Being the daughter of an audio engineer, going to the movies was always a little different for our family. Besides the fact that we kids were forced to sit clear through the end of the credits to give my father the pleasure of spotting any friends or colleagues who had a hand in creating the masterful digital sound, we then would have to wait for him to track down a theater manager to let them know that something was wrong with the audio output in the theater itself. More often than not, Dad would make fast friends who appreciated him lending his expert ear to their establishment…and would thank him by giving him a movie voucher for next time. It became a running joke that Mr. Hogan hadn’t actually paid for a movie since 1987.
Maybe it’s genetic then, because I’ve always had a way with words when it comes to complaining nicely. My usual opening like goes something like “I realize this isn’t your fault, so I apologize in advance that you’re the one taking my call, but…”. It’s amazing how often that disclaimer immediately helps win over the person I need on my side. I find this approach is far more successful than what I really want to say or do, which unfortunately yields extremely poor results.
Whether my techniques were acquired or inherited, I won’t complain about them. There are times when others have been mistreated, or just gotten nowhere with a complaint and I’ve called back to discuss and gotten exactly what we wanted. Of course, things don’t always go my way, and when I decide something is worth escalating, I do so with little to no expectations of the person receiving the feedback listening let alone caring. I do it more as a way to vent when I experience such bad customer service. Every once in a while though, I see glimmers of hope that remind me customer service and pride of small business ownership still live today.
On a recent trip, after my late-night gym trip, I opted to run out for a healthy post-workout snack from the neighborhood cafe (I lie, it was the local Chocolate/ Gelato/ Coffee shop – and it’s REALLY good!). I squeezed in a few extra minutes on the treadmill to make up for the delicious Italian wafer that comes with their house-made gelato. When I pulled up in front & ran in (oblivious to the “CLOSED” sign in the window), I was shocked to be stared down by two lethargic teenagers who told me “sorry, we’re closed”. Looking down at my watch, it was still 7 minutes before closing time, and I let them know. They again assured me that they were no longer open.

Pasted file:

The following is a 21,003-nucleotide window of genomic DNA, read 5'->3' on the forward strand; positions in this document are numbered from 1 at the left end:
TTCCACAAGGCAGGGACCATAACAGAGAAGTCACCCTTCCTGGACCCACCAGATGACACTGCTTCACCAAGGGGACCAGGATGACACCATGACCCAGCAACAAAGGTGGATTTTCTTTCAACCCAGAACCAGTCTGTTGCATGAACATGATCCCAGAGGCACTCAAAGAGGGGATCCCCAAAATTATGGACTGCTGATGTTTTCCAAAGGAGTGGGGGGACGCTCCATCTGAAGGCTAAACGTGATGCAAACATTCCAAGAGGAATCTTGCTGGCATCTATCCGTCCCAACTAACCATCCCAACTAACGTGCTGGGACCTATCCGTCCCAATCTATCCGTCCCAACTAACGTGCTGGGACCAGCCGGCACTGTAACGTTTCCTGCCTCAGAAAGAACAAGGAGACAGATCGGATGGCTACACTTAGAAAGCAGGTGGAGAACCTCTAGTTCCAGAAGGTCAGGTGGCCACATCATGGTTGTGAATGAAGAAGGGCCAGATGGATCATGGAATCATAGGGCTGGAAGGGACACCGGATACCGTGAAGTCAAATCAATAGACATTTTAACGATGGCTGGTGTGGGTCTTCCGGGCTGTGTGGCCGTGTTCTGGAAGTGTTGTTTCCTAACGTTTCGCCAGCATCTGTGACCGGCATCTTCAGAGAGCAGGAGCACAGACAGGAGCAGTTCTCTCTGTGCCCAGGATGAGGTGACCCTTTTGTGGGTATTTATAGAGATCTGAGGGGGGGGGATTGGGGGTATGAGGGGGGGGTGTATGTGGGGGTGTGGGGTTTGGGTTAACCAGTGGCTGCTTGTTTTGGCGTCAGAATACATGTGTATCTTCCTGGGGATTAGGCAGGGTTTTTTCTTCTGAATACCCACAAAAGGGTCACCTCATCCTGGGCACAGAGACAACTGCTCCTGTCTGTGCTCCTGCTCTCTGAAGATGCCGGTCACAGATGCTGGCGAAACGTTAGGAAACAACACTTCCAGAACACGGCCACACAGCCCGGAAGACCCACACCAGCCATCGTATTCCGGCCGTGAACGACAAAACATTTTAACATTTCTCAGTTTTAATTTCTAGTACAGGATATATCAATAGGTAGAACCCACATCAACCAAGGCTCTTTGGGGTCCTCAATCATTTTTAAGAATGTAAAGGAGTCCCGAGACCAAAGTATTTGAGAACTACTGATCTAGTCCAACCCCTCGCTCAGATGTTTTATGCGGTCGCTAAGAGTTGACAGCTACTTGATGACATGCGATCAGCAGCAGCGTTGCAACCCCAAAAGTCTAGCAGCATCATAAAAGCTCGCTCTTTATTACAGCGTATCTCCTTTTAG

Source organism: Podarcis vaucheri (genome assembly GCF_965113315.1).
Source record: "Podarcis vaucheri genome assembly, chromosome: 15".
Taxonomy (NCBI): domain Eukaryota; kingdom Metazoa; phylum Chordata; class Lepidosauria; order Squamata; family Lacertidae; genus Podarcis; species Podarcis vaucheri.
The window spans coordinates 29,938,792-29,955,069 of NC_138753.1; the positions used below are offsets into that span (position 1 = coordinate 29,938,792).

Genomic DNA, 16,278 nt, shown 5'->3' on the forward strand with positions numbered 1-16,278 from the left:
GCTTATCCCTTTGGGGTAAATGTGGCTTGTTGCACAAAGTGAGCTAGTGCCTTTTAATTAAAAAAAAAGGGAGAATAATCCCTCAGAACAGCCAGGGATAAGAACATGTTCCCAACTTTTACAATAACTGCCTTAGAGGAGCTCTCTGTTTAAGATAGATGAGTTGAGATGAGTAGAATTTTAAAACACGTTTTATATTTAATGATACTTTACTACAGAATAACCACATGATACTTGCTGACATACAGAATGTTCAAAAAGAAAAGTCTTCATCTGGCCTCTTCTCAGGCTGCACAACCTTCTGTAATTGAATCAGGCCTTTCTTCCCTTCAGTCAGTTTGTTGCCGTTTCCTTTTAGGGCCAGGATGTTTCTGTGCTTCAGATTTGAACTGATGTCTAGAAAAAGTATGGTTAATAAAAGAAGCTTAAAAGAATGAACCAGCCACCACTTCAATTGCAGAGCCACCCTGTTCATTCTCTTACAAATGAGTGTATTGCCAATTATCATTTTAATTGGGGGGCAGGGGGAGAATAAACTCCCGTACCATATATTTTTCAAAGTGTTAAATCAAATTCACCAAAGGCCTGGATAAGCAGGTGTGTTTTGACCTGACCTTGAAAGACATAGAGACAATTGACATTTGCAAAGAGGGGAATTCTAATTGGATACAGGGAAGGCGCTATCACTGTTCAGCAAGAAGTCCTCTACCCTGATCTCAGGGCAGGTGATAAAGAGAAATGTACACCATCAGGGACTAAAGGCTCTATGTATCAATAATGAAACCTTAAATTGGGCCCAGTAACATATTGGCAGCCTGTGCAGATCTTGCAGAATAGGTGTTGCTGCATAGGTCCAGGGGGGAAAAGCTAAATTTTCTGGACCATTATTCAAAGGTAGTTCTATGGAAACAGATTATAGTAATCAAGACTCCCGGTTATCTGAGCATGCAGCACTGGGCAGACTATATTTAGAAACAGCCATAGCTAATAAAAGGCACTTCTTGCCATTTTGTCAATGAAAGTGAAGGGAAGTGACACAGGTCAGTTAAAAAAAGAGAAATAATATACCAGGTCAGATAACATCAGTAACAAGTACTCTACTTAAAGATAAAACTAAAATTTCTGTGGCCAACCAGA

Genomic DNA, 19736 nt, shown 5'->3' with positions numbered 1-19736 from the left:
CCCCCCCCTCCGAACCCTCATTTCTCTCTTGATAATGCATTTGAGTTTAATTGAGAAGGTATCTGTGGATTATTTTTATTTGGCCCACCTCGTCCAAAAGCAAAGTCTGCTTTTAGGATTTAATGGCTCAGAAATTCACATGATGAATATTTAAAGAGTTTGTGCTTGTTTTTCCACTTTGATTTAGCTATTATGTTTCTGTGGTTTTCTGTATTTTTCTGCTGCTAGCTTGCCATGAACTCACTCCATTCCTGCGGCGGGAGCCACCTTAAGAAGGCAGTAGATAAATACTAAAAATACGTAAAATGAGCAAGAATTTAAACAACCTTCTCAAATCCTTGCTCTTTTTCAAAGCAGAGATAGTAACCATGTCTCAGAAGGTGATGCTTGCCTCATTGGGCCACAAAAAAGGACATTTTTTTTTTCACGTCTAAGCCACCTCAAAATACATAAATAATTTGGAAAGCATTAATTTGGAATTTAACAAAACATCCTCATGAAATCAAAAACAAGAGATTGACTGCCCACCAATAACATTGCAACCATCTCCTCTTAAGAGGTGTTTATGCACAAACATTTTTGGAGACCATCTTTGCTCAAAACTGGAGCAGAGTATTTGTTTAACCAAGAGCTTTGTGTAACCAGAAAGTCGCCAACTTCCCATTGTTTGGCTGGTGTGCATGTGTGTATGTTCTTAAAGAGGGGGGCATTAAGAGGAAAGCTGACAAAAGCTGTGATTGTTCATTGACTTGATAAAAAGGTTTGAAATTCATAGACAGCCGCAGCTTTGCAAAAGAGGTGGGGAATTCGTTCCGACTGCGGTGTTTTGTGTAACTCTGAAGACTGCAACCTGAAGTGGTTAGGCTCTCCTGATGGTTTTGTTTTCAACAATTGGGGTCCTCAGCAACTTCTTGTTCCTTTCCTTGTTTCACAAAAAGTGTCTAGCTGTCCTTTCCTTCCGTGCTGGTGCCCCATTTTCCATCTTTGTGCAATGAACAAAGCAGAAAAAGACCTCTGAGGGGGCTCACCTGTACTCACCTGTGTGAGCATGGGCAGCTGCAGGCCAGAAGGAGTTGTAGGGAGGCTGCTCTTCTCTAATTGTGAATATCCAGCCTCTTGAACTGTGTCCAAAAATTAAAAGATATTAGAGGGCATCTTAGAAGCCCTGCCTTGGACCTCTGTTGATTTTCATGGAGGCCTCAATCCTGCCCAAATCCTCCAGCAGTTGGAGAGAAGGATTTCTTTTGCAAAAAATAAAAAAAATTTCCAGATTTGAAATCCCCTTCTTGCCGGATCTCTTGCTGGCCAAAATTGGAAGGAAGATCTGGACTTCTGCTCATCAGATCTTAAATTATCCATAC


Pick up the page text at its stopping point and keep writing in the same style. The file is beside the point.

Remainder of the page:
Completely irritated, I was tempted to post a poor review on Yelp, ruining their perfect 5-Star rating streak. Instead, I found an email on their website & quickly typed a message titled: “Too bad you aren’t open when you say you are”. I briefly explained the situation & off I went in search of a more sensible post-work out choice (like maybe a protein bar).
To my surprise, I awoke the next morning to a reply from the store’s owner. Not only did he apologize for the way I was treated, and assured me that company policy is to remain open during business hours, but – get this – thanked me for letting him know. He asked me to stop by if I was still in town, and said they wanted to give me something for my trouble. When I walked in on my way to morning appointment, I was pleased to meet his son, who again, thanked me profusely as he handed me a $20 gift card and made me an incredible espresso on the house. He also told me that the employees would be handled. As I walked out, he called out “Come back again soon, Love”.
Granted, one lost out-of-town customer wouldn’t make or break a store like that, but it’s amazing that instead of losing business, I want to tell everyone how great this family-owned store is. Instead of being frustrated and never going back – I now know where I’ll be getting my coffee every time I’m in the neighborhood…a place where customer service is alive & kicking.
Join me next time for episode two featuring my adventures with Time Warner Cable…